New Work: Toyin Ojih Odutola

September 3, 2022–January 22, 2023
Floor 4

Best known for drawings that use distinctively layered mark-making to highlight topographies of skin and surface, Toyin Ojih Odutola is a storyteller who often presents her work in sprawling narrative cycles. For her New Work exhibition, Ojih Odutola takes inspiration from the speculative fiction of Octavia E. Butler and the poetry of Dionne Brand to explore a future haunted by the human-driven environmental changes that characterize this geological age of the Anthropocene. Titled Satellite, this body of work debuts twenty-one new pastel, charcoal, and graphite compositions in an immersive environment layered with the sights and sounds of everyday life in a mutated world of our own making. Set in the year 2050 in Eko — the traditional Yoruba name for today’s Lagos, Nigeria — Satellite invites us to explore the contours of African and other global futures and the new configurations of home, community, and knowledge that may emerge.




Header image: Toyin Ojih Odutola, New Work: Toyin Ojih Odutola (installation view, SFMOMA); photo: Katherine Du Tiel

Exhibition Preview

Toyin Ojih Odutola, Another Dawn Breaks, 2021; © Toyin Ojih Odutola. Courtesy of the artist and Jack Shainman Gallery, New York
Toyin Ojih Odutola, Your Face is a Love Letter (Adeseun), 2021-22; © Toyin Ojih Odutola; courtesy of the artist and Jack Shainman Gallery, New York
Toyin Ojih Odutola, Local News, 2021; © Toyin Ojih Odutola; courtesy of the artist and Jack Shainman Gallery, New York
Toyin Ojih Odutola, Groundless II, 2021-22; © Toyin Ojih Odutola; courtesy of the artist and Jack Shainman Gallery, New York


Explore the world of Satellite by Toyin Ojih Odutola.


Set in year 2050, within an Ikoyi neighborhood sky-rise of Eko—the traditional Yoruba name for Lagos, Nigeria—Satellite is a ghost story that follows Oluwaseun, an encryptor suffering from the common affliction of “self-forgetfulness.” She subscribes to a monthly memory-retention service, REMINDR, which promises to activate dormant parts of the psyche through prompts members must catalog and share.

Upon joining, a a hologram of a head is sent as an initial prompt. Oluwaseun has no clue why this is sent to her, given her character assessment, nor its connection to any of her lost or latent memories, yet she reluctantly proceeds with the program.

This hologram activates a strangely familiar presence which orbits within her small, screen-tiled apartment, interrupting her isolation. Through the course of a moon cycle, the spirit of Adeseun emerges from the hologram: revealing himself in parts, transmitting messages for her to decipher. At first, Oluwaseun is startled by his presence and why he feels so close to her, as if they are both one and the same? They circle one another in stages, ultimately merging to create a memory which imprints onto their home.

Audio Transcript

OLUWASEUN is an encryptor living in the Ikoyi neighborhood of Eko. She subscribes to REMINDR, a service purporting aid for her self-forgetfulness. The program requires subscribers to record daily logs based on prompts. As OLUWASEUN abides, the voice of the spirit ADESEUN presents himself. He invites her to join him in formulating a new memory and thus a new self out of what she believes is lost. Together, they create a place not far from where they belong.


Audio transcript of REMINDR commercial as OLUWASEUN begins her first session (front speakers):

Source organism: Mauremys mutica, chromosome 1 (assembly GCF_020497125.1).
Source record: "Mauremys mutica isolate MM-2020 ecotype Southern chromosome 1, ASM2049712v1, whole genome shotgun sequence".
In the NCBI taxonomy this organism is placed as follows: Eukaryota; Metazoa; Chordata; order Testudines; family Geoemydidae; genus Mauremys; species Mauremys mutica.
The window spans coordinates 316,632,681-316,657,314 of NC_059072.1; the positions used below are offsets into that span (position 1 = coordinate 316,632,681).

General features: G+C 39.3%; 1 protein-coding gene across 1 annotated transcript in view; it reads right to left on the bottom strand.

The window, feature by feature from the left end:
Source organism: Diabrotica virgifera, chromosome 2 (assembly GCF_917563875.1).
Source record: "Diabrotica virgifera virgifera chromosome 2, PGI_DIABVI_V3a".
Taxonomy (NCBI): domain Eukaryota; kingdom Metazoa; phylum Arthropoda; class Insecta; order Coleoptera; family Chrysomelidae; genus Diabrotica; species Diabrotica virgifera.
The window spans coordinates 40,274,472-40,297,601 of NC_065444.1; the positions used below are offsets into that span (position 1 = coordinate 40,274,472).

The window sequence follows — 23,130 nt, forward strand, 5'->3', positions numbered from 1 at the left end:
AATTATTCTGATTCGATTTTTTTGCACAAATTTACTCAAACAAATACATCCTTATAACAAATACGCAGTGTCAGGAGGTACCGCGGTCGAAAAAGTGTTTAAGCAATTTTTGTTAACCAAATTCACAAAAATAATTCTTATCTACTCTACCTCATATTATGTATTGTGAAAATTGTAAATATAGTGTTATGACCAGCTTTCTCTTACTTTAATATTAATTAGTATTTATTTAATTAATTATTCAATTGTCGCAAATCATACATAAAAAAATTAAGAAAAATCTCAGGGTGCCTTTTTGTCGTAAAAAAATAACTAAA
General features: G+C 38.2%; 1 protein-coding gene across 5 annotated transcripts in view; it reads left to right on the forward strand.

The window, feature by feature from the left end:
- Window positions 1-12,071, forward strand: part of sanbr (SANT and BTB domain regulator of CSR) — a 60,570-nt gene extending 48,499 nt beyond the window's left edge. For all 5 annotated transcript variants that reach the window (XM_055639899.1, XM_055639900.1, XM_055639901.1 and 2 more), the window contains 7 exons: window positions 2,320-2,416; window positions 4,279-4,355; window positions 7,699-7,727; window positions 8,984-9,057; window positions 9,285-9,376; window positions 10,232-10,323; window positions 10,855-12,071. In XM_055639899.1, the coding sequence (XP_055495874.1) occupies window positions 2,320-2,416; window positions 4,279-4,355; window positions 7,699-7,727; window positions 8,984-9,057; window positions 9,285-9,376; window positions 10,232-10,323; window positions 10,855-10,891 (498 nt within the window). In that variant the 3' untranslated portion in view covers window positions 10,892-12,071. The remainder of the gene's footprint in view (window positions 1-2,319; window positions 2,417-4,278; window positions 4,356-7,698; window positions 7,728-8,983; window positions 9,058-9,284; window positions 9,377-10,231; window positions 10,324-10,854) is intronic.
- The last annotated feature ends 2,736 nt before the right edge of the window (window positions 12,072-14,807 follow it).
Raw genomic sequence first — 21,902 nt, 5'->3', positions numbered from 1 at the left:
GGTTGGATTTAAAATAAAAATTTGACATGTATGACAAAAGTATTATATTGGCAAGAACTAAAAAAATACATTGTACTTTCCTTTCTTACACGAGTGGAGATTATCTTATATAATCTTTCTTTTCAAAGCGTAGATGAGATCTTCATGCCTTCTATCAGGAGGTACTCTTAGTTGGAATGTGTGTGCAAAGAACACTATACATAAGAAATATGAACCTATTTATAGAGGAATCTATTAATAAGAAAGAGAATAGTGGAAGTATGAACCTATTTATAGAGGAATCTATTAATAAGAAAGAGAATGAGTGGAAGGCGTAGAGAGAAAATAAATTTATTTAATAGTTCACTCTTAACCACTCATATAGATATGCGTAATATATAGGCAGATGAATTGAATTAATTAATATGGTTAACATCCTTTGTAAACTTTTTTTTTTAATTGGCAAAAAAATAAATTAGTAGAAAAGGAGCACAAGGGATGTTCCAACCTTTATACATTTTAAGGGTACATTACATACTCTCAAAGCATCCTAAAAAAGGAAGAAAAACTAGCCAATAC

[LAGOS PIDGIN] Una welcome-o to REMINDR—a monthly subscription. Wey go help you (to remember). You go take your first step from here. Make una come join our global community. Engo help you find your way back again.

[ALGORITHM ENGLISH] Welcome to REMINDR, a monthly subscription service for memory retention. You’ve taken the all-important first step. Join our global community to help you find your way back again.

Audio transcript of OLUWASEUN and ADESEUN’S REMINDR call and response logs (back speakers):





OLUWASEUN: “Identify a memory last felt.” How? Day after day, every night is felt by what I haven’t done and have yet to do. What time is there to remember? It’s come to my attention that to remember is to live, and in my forgetfulness I’ve lost my home.

ADESEUN: What is our home?




OLUWASEUN: What happens when you avoid your shadow? If no landscape is permanent, only industry stays. The rest is mechanism. (Scuttling) back and forth around every corner of this cubicle, you remain in the same place. I’ve never bothered with the reality tried outside, but I’m sure to leave all tabs open. Years spent keeping up. A change of scenery tricks the head. Does funny things. Isolated within this congregate capacity, I sit, addressing the fear of not recognizing myself. How does one arrive here?

ADESEUN: This is not a mirror, only the anxious backside you face. There’s no captain of industry to be found.

OLUWASEUN: Another Dawn Breaks.

ADESEUN: Last Seen.

OLUWASEUN: Reset Protocol.

ADESEUN: Delivery.





ADESEUN: As space gets filled, we become preoccupied with misapplied opportunity. The pursuit alone renders us forgetful. Taking stock of different forms, we stumble to figure a language. When pressed, the shapes expressed dance then abandon. We must untether ourselves from clarification demands, for sifting through it all is expensive. Of course, it’s a requisite activity, but it sucks time. We’ve grown accustomed to letting the side down. Every now and then, throw it all away. Wholesale. Clean slate. If there’s less to carry, who’s accountable for what we can’t accommodate? To proceed with plans, we choose no further adjustments. Still, forgetfulness hurts.

OLUWASEUN: You know there are no utopias left. They cost too much.

ADESEUN: Fruitless Record-Keeping.

OLUWASEUN: Fruitless Record-Keeping.

ADESEUN: Local News.

OLUWASEUN: Frustration Protocol.

ADESEUN: Foraging.


ADESEUN: Left Overs.

OLUWASEUN: A Familiar Voice.




OLUWASEUN: I blame the place, not my habits. I blame everything else but the thing. On the surface, it results in a mannered malnourishment. Don’t get me wrong, the best of me is my pride. It contributes directly to my unwavering indecisiveness. Malnourishment is convenient for sustained attention. You must appeal through its promise that you can still be held, molded, turned, disarmed, folded, unraveled.

ADESEUN: It’s difficult to catch someone while they’re in transition. Sometimes the truth may not feel safe. But life’s work is defined by what you require. You must communicate your desires honestly with others, especially when surfaces fail you. The release of truth creates possibility for more truth around you.